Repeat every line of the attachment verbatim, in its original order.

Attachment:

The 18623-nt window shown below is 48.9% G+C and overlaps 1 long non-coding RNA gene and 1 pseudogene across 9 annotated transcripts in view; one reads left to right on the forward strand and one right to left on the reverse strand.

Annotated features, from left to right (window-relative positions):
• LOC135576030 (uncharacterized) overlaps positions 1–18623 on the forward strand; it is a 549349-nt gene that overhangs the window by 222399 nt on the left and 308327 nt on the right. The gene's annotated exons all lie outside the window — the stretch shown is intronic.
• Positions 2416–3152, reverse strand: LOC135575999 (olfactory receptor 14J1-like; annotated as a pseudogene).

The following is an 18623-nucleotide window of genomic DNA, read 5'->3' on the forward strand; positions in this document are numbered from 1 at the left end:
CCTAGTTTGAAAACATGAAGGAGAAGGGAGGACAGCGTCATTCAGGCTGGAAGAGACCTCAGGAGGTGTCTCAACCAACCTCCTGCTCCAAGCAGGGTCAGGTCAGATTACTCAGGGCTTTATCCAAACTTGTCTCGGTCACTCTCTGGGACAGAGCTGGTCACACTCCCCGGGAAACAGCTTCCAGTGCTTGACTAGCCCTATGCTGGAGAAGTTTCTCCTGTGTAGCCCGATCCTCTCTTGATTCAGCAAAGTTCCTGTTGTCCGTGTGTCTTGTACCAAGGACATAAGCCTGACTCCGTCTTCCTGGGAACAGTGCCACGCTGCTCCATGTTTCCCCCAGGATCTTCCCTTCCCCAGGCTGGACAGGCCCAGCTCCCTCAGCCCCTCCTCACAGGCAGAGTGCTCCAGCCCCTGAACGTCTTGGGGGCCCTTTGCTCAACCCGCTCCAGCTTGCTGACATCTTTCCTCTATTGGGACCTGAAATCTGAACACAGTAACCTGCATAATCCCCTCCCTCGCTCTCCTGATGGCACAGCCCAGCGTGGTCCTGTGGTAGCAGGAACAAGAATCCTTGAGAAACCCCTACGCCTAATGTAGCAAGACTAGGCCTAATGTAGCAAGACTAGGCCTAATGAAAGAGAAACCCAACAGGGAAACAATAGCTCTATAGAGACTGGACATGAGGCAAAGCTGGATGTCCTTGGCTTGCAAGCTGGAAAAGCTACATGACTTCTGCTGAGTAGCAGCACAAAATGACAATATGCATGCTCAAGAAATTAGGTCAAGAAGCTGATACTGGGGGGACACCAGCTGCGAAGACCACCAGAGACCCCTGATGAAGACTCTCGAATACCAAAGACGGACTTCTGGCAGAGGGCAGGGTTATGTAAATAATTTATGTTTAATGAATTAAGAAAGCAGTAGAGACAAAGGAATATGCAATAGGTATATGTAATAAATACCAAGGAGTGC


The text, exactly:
The 18623-nt window shown below is 48.9% G+C and overlaps 1 long non-coding RNA gene and 1 pseudogene across 9 annotated transcripts in view; one reads left to right on the forward strand and one right to left on the reverse strand.

Annotated features, from left to right (window-relative positions):
• LOC135576030 (uncharacterized) overlaps positions 1–18623 on the forward strand; it is a 549349-nt gene that overhangs the window by 222399 nt on the left and 308327 nt on the right. The gene's annotated exons all lie outside the window — the stretch shown is intronic.
• Positions 2416–3152, reverse strand: LOC135575999 (olfactory receptor 14J1-like; annotated as a pseudogene).

The following is an 18623-nucleotide window of genomic DNA, read 5'->3' on the forward strand; positions in this document are numbered from 1 at the left end:
CCTAGTTTGAAAACATGAAGGAGAAGGGAGGACAGCGTCATTCAGGCTGGAAGAGACCTCAGGAGGTGTCTCAACCAACCTCCTGCTCCAAGCAGGGTCAGGTCAGATTACTCAGGGCTTTATCCAAACTTGTCTCGGTCACTCTCTGGGACAGAGCTGGTCACACTCCCCGGGAAACAGCTTCCAGTGCTTGACTAGCCCTATGCTGGAGAAGTTTCTCCTGTGTAGCCCGATCCTCTCTTGATTCAGCAAAGTTCCTGTTGTCCGTGTGTCTTGTACCAAGGACATAAGCCTGACTCCGTCTTCCTGGGAACAGTGCCACGCTGCTCCATGTTTCCCCCAGGATCTTCCCTTCCCCAGGCTGGACAGGCCCAGCTCCCTCAGCCCCTCCTCACAGGCAGAGTGCTCCAGCCCCTGAACGTCTTGGGGGCCCTTTGCTCAACCCGCTCCAGCTTGCTGACATCTTTCCTCTATTGGGACCTGAAATCTGAACACAGTAACCTGCATAATCCCCTCCCTCGCTCTCCTGATGGCACAGCCCAGCGTGGTCCTGTGGTAGCAGGAACAAGAATCCTTGAGAAACCCCTACGCCTAATGTAGCAAGACTAGGCCTAATGTAGCAAGACTAGGCCTAATGAAAGAGAAACCCAACAGGGAAACAATAGCTCTATAGAGACTGGACATGAGGCAAAGCTGGATGTCCTTGGCTTGCAAGCTGGAAAAGCTACATGACTTCTGCTGAGTAGCAGCACAAAATGACAATATGCATGCTCAAGAAATTAGGTCAAGAAGCTGATACTGGGGGGACACCAGCTGCGAAGACCACCAGAGACCCCTGATGAAGACTCTCGAATACCAAAGACGGACTTCTGGCAGAGGGCAGGGTTATGTAAATAATTTATGTTTAATGAATTAAGAAAGCAGTAGAGACAAAGGAATATGCAATAGGTATATGTAATAAATACCAAGGAGTGC